While the Prime Minister’s goals are no doubt admirable, taxpayers should be concerned as such projects have a poor track record, are highly susceptible to cost blowouts, and indefinite timelines. Consider how since the 1980s, every Federal Government has conducted a feasibility study of constructing high-speed rail, but no high-speed rails have ever been constructed.

The Federal Government’s rail proposal for Geelong and Melbourne is expected to nearly halve commute times from 62 minutes to 32 minutes, … Read the rest

Read more

Blocking media is the new book burning

During times of great chaos in Ancient Rome, the government of the day resorted to restricting citizens’ liberty. Similarly, in Australia during times of great media frenzies, it seems that the liberties of citizens can also be suspended.

It is as if the Enlightenment never occurred and John Stuart Mill’s arguments for a free press were never made.

Australia’s own Caesar, Scott Morrison, attempted to stop people from seeing the footage of the New Zealand shooting.

Mr. Morrison himself did not pass any laws or act with any executive orders; he just asked telecommunications companies like Telstra to prevent their users from accessing video hosting platforms like LiveLeak and various other media sites.

LiveLeak, for those unfamiliar, is a video sharing site similar to YouTube. Unlike YouTube, LiveLeak aims to provide an archive of raw footage from current events in order to give power to the people who can analyse … Read the rest

Read more

Federalism, Australian style: federal-state financial socialism

There has been a lot of public debate this year in Australia about the federal system of government, in general, and, in particular, the system of payments between the national level of government and the sub-national level. Australia has a federal system of government similar to countries like the USA and Canada. Like the U.S., there is a national government and sub-national governments called the states and territories. Like Canada, these sub-national governments are a relatively small in number and population compared to the U.S. and include territories. Australia has six states and two territories compared to Canada’s ten provinces and three territories remembering of course that the U.S. has fifty states plus sixteen territories. The Australian national government is called the “Commonwealth”.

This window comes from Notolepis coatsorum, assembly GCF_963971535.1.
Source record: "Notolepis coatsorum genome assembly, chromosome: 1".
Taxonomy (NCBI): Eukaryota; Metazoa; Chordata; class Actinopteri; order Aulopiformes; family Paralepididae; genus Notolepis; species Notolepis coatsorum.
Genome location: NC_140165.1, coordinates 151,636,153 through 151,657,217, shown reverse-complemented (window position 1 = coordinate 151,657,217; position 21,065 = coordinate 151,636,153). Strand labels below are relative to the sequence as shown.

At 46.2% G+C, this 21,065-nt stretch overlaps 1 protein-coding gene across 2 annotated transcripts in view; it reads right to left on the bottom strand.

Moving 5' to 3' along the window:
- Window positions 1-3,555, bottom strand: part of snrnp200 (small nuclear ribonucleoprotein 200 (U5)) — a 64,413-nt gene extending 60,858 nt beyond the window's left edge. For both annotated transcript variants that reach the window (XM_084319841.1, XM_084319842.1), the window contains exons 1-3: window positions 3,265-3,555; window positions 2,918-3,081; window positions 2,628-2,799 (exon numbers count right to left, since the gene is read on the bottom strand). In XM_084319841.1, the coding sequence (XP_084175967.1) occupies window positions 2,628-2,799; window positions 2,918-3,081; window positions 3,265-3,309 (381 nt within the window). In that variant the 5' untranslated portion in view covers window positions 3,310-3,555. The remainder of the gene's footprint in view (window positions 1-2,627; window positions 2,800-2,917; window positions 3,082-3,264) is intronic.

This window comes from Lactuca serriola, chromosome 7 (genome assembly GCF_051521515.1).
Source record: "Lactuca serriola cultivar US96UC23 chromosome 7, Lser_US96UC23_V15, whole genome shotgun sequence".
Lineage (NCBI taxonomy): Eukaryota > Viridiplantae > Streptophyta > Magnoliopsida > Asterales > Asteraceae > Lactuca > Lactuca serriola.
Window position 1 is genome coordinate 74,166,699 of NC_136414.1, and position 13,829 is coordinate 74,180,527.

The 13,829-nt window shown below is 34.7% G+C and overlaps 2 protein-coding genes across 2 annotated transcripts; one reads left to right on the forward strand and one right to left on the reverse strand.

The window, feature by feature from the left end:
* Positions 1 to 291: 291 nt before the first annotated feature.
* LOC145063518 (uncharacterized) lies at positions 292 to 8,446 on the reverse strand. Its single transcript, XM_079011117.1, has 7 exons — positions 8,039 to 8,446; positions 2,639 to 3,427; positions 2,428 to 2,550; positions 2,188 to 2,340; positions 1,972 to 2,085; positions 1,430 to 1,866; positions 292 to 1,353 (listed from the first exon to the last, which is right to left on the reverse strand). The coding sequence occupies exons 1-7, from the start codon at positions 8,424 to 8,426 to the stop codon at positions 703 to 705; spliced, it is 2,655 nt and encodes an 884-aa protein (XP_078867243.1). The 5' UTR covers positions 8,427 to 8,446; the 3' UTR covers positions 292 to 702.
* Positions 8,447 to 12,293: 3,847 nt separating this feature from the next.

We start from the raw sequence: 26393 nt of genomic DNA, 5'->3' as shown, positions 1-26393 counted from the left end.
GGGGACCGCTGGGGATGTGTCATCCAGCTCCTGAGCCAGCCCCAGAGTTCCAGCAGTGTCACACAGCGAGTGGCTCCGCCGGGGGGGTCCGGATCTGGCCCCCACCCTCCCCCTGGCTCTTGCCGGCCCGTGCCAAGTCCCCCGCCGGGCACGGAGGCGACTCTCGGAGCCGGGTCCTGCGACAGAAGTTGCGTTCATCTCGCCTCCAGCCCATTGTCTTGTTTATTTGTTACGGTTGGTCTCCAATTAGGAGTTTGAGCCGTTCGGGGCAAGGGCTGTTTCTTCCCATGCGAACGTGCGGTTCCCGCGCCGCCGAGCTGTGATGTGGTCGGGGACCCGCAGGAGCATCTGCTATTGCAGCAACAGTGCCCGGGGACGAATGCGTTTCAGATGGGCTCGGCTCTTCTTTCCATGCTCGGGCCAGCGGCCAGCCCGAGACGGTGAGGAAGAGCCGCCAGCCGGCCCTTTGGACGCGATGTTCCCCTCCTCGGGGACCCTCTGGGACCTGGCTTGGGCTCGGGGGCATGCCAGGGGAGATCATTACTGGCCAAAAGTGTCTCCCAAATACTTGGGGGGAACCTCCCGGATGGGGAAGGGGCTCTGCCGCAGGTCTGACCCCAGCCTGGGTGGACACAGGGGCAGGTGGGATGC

Three Aussie states are strongly complaining that it is largely unfair and unreasonable that they respectively and collectively do not get nearly enough revenue back from the … Read the rest

Read more

WA lobster nationalisation leaves industry on the rocks

The West Australian fishing industry that has long exemplified successful export orientated local enterprises, now faces the threat of annihilation from Premier McGowan’s pugnacious policies. The proposed law tries to create more rock lobster stocks for a barely existent local market through enforced expropriation. If this bill passes the upper house, fishermen stand to lose their livelihoods.

The laws only set WA’s fishing industry back to the 1970s where it was uncompetitive and unprofitable as the government will seize over 17 percent of the fish stock. This will deter private investment and discourage new entrants while wrecking the industry. The prospect of such government overreach is unwarranted and exploitative based off the anaemic justification that rock lobsters are a ‘local rarity’.

Rock lobster fishermen rely heavily on the prices our exports attract due to high demand in Asian markets. The shockwaves of McGowan’s law are already being felt in the … Read the rest

Read more

Hashtag Big Public Health

Those following me on social media may have noticed the hashtag that I have started- #bigpublichealth. Some have asked what does this mean and why have I done it.

Good questions. Below is my explanation.

We are forever hearing about big tobacco, big food, big pharma, big sugar and just to round it out big banks. These terms are used derisively to imply that the size of these amorphous groups is of itself a problem and that due to size, their influence is considerable.

There is some credence to this view. The lobbying power of the pharmaceutical industry is significant, especially on the USA. Allegations have surfaced about the behaviour of the sugar industry in paying researchers. The food industry, of course wants to protect its position. The tobacco industry has negligible power these days.

However, not one of these groups has the express backing of governments. Not one of … Read the rest

Read more